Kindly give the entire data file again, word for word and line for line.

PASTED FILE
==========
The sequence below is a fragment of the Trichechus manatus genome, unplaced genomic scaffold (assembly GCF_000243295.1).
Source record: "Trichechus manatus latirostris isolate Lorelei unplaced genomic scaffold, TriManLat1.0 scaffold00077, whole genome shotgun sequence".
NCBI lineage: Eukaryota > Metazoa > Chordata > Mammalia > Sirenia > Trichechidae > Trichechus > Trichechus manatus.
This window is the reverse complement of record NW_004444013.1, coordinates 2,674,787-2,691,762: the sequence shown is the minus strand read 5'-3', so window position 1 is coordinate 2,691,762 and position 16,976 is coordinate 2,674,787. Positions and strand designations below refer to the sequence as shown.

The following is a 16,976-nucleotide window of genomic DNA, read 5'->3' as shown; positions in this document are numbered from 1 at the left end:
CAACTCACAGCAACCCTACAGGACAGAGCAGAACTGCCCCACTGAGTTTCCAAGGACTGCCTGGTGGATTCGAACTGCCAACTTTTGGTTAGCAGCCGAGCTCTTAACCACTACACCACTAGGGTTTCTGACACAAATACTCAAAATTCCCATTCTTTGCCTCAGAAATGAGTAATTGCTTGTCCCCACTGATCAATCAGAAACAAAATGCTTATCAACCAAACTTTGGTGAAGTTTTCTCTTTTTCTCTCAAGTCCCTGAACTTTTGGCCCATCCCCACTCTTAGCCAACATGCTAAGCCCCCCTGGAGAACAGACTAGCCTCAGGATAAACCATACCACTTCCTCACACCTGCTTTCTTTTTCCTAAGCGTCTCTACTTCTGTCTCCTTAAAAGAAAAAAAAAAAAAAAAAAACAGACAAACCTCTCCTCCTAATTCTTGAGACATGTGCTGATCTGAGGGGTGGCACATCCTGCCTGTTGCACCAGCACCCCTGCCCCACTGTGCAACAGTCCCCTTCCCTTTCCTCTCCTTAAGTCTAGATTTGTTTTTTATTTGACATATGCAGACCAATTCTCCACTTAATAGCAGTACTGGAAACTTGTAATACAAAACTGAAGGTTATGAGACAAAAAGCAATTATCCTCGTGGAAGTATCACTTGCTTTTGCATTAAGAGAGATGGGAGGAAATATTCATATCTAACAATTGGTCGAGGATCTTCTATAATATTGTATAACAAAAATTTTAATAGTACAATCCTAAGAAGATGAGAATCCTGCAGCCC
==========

The sequence below is a fragment of the Trichechus manatus genome, unplaced genomic scaffold (assembly GCF_000243295.1).
Source record: "Trichechus manatus latirostris isolate Lorelei unplaced genomic scaffold, TriManLat1.0 scaffold00077, whole genome shotgun sequence".
NCBI lineage: Eukaryota > Metazoa > Chordata > Mammalia > Sirenia > Trichechidae > Trichechus > Trichechus manatus.
This window is the reverse complement of record NW_004444013.1, coordinates 2,674,787-2,691,762: the sequence shown is the minus strand read 5'-3', so window position 1 is coordinate 2,691,762 and position 16,976 is coordinate 2,674,787. Positions and strand designations below refer to the sequence as shown.

The following is a 16,976-nucleotide window of genomic DNA, read 5'->3' as shown; positions in this document are numbered from 1 at the left end:
CAACTCACAGCAACCCTACAGGACAGAGCAGAACTGCCCCACTGAGTTTCCAAGGACTGCCTGGTGGATTCGAACTGCCAACTTTTGGTTAGCAGCCGAGCTCTTAACCACTACACCACTAGGGTTTCTGACACAAATACTCAAAATTCCCATTCTTTGCCTCAGAAATGAGTAATTGCTTGTCCCCACTGATCAATCAGAAACAAAATGCTTATCAACCAAACTTTGGTGAAGTTTTCTCTTTTTCTCTCAAGTCCCTGAACTTTTGGCCCATCCCCACTCTTAGCCAACATGCTAAGCCCCCCTGGAGAACAGACTAGCCTCAGGATAAACCATACCACTTCCTCACACCTGCTTTCTTTTTCCTAAGCGTCTCTACTTCTGTCTCCTTAAAAGAAAAAAAAAAAAAAAAAAACAGACAAACCTCTCCTCCTAATTCTTGAGACATGTGCTGATCTGAGGGGTGGCACATCCTGCCTGTTGCACCAGCACCCCTGCCCCACTGTGCAACAGTCCCCTTCCCTTTCCTCTCCTTAAGTCTAGATTTGTTTTTTATTTGACATATGCAGACCAATTCTCCACTTAATAGCAGTACTGGAAACTTGTAATACAAAACTGAAGGTTATGAGACAAAAAGCAATTATCCTCGTGGAAGTATCACTTGCTTTTGCATTAAGAGAGATGGGAGGAAATATTCATATCTAACAATTGGTCGAGGATCTTCTATAATATTGTATAACAAAAATTTTAATAGTACAATCCTAAGAAGATGAGAATCCTGCAGCCC